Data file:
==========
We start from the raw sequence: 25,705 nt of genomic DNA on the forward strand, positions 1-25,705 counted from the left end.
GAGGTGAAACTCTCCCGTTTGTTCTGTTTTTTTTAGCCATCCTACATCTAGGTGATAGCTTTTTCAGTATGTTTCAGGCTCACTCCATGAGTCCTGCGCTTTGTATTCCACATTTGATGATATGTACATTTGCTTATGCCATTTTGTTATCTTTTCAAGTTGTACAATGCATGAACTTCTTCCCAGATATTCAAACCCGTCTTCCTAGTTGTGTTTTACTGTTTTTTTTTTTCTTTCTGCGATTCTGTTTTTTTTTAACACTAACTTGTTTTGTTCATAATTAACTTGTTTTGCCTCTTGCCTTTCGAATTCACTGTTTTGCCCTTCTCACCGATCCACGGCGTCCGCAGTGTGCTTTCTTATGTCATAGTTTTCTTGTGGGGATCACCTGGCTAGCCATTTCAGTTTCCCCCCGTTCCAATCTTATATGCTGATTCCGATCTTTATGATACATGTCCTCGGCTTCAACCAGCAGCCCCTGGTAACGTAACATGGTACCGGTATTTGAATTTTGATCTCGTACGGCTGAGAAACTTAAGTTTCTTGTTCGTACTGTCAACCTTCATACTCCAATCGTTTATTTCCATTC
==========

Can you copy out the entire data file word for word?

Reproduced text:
We start from the raw sequence: 25,705 nt of genomic DNA on the forward strand, positions 1-25,705 counted from the left end.
GAGGTGAAACTCTCCCGTTTGTTCTGTTTTTTTTAGCCATCCTACATCTAGGTGATAGCTTTTTCAGTATGTTTCAGGCTCACTCCATGAGTCCTGCGCTTTGTATTCCACATTTGATGATATGTACATTTGCTTATGCCATTTTGTTATCTTTTCAAGTTGTACAATGCATGAACTTCTTCCCAGATATTCAAACCCGTCTTCCTAGTTGTGTTTTACTGTTTTTTTTTTTCTTTCTGCGATTCTGTTTTTTTTTAACACTAACTTGTTTTGTTCATAATTAACTTGTTTTGCCTCTTGCCTTTCGAATTCACTGTTTTGCCCTTCTCACCGATCCACGGCGTCCGCAGTGTGCTTTCTTATGTCATAGTTTTCTTGTGGGGATCACCTGGCTAGCCATTTCAGTTTCCCCCCGTTCCAATCTTATATGCTGATTCCGATCTTTATGATACATGTCCTCGGCTTCAACCAGCAGCCCCTGGTAACGTAACATGGTACCGGTATTTGAATTTTGATCTCGTACGGCTGAGAAACTTAAGTTTCTTGTTCGTACTGTCAACCTTCATACTCCAATCGTTTATTTCCATTC